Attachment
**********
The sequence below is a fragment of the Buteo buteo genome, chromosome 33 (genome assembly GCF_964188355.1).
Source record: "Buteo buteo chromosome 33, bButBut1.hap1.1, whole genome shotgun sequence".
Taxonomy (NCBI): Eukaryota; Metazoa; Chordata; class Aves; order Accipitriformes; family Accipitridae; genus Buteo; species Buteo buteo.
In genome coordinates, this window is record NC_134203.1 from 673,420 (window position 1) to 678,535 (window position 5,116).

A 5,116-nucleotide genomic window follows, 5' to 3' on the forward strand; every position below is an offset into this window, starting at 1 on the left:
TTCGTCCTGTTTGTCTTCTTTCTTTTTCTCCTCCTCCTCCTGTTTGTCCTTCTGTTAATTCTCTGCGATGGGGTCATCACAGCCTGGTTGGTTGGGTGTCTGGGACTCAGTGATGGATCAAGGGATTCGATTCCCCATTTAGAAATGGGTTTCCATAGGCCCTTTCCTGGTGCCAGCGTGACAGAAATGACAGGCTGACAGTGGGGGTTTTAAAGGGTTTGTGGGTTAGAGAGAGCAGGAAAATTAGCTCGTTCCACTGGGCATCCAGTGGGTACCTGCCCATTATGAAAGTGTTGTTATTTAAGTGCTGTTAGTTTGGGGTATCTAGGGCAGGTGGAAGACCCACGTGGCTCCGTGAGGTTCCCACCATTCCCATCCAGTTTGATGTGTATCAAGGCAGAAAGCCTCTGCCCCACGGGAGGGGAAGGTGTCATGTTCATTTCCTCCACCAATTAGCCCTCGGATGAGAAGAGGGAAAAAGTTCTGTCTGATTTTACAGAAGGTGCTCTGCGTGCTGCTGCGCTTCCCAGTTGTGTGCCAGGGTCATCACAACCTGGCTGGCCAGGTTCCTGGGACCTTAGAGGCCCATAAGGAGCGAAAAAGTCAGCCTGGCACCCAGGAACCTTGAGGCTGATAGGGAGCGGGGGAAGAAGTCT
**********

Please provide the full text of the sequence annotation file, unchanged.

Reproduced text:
The sequence below is a fragment of the Buteo buteo genome, chromosome 33 (genome assembly GCF_964188355.1).
Source record: "Buteo buteo chromosome 33, bButBut1.hap1.1, whole genome shotgun sequence".
Taxonomy (NCBI): Eukaryota; Metazoa; Chordata; class Aves; order Accipitriformes; family Accipitridae; genus Buteo; species Buteo buteo.
In genome coordinates, this window is record NC_134203.1 from 673,420 (window position 1) to 678,535 (window position 5,116).

A 5,116-nucleotide genomic window follows, 5' to 3' on the forward strand; every position below is an offset into this window, starting at 1 on the left:
TTCGTCCTGTTTGTCTTCTTTCTTTTTCTCCTCCTCCTCCTGTTTGTCCTTCTGTTAATTCTCTGCGATGGGGTCATCACAGCCTGGTTGGTTGGGTGTCTGGGACTCAGTGATGGATCAAGGGATTCGATTCCCCATTTAGAAATGGGTTTCCATAGGCCCTTTCCTGGTGCCAGCGTGACAGAAATGACAGGCTGACAGTGGGGGTTTTAAAGGGTTTGTGGGTTAGAGAGAGCAGGAAAATTAGCTCGTTCCACTGGGCATCCAGTGGGTACCTGCCCATTATGAAAGTGTTGTTATTTAAGTGCTGTTAGTTTGGGGTATCTAGGGCAGGTGGAAGACCCACGTGGCTCCGTGAGGTTCCCACCATTCCCATCCAGTTTGATGTGTATCAAGGCAGAAAGCCTCTGCCCCACGGGAGGGGAAGGTGTCATGTTCATTTCCTCCACCAATTAGCCCTCGGATGAGAAGAGGGAAAAAGTTCTGTCTGATTTTACAGAAGGTGCTCTGCGTGCTGCTGCGCTTCCCAGTTGTGTGCCAGGGTCATCACAACCTGGCTGGCCAGGTTCCTGGGACCTTAGAGGCCCATAAGGAGCGAAAAAGTCAGCCTGGCACCCAGGAACCTTGAGGCTGATAGGGAGCGGGGGAAGAAGTCT